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Cadence

University of North Carolina at Chapel Hill

Double Take (2013)

2.3

October 22, 2013

Tuning / Blend 3.3
Energy / Intensity 3.0
Innovation / Creativity 2.3
Soloists 2.3
Sound / Production 2.7
Repeat Listenability 2.0
Tracks
1 Locked Up 3.0
2 The Haunted Scientist 2.3
3 I Won't Let Go 2.7
4 Dog Days Are Over 3.7
5 No Light, No Light 3.0
6 The Hardest Part 3.0
7 Bottom of the River 3.3
8 I Wanna Dance with Somebody 3.0
9 Parachute 3.0
10 25 or 6 to 4 2.3

Recorded 2011 – 2012
Total time: 37:55, 10 songs


Tuning / Blend 3
Energy / Intensity 3
Innovation / Creativity 3
Soloists 2
Sound / Production 2
Repeat Listenability 3
Tracks
1 Locked Up 3
2 The Haunted Scientist 2
3 I Won't Let Go 3
4 Dog Days Are Over 3
5 No Light, No Light 2
6 The Hardest Part 3
7 Bottom of the River 3
8 I Wanna Dance with Somebody 3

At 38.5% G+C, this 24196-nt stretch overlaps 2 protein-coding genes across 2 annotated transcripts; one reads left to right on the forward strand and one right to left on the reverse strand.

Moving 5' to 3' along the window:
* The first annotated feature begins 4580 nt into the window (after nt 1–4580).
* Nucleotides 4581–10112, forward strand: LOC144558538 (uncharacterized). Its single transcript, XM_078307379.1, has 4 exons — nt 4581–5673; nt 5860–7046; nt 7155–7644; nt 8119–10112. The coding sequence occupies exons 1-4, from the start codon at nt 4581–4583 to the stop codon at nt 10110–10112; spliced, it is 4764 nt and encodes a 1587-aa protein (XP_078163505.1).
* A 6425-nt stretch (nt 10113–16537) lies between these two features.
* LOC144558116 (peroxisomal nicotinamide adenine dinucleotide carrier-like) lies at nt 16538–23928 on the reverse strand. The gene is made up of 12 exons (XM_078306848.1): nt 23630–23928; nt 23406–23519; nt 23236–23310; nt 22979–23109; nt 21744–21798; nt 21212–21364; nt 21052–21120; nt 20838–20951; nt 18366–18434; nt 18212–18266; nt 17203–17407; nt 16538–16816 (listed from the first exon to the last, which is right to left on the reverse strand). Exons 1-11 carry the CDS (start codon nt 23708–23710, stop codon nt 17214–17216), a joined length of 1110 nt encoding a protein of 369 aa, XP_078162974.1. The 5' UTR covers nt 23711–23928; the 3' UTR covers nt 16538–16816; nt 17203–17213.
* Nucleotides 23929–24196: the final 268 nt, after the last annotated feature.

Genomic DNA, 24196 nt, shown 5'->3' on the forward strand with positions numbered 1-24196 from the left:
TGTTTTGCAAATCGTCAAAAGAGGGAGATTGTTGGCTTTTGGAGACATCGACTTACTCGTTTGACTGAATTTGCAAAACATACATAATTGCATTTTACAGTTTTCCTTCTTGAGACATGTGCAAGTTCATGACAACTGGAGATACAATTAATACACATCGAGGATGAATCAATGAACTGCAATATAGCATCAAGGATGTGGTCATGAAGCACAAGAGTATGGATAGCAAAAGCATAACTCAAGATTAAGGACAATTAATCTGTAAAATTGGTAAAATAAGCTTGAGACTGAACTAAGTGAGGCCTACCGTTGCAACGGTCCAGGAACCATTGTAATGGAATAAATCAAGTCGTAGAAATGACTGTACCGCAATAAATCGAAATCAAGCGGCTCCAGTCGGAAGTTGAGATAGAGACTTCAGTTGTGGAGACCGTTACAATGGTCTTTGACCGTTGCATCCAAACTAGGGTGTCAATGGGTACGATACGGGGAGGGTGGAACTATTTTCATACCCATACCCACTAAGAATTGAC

9 Parachute 3
10 25 or 6 to 4 2

Double Take is the full-length debut album from UNC Chapel Hill's Cadence, and it just sounds like a first album. It is a fairly average recording for an all-female group: songs by female singers abound here (there are two songs each from Ingrid Michaelson and Florence + The Machine), as do aca-faves like Coldplay (two songs by them, too). The result, unfortunately, is an album that's fairly flat in tone: these songs all sound roughly the same, and with little dynamic range within each song, the album just drifts into mid-tempo, mid-volume sweet sameness.

Individual songs do have their moments. The arrangements for Locked Up and The Hardest Part have some interesting nuances if one listens closely enough; they're just lost in the monotony of volume (both from the soloists and the backs). (As an aside, the arrangers weren't credited on the album, but it appears from Cadence's web site that most of the songs here were arranged by members or alums of the group.) It's unfortunate, but these repetitive tunes are the better ones.

The less compelling songs all have more serious issues. The Haunted Scientist is a mash-up of Taylor Swift's Haunted and Coldplay's The Scientist — by singing both songs simultaneously. It's a hot mess. As unvaried as the group's repertoire is, that is Cadence's wheelhouse: trying to do a more energetic or rock number (25 or 6 to 4 or No Light, No Light) has mostly disastrous results. These are the types of performances that used to give all-female a cappella a bad name back in the day, and Cadence can't seem to rise above it.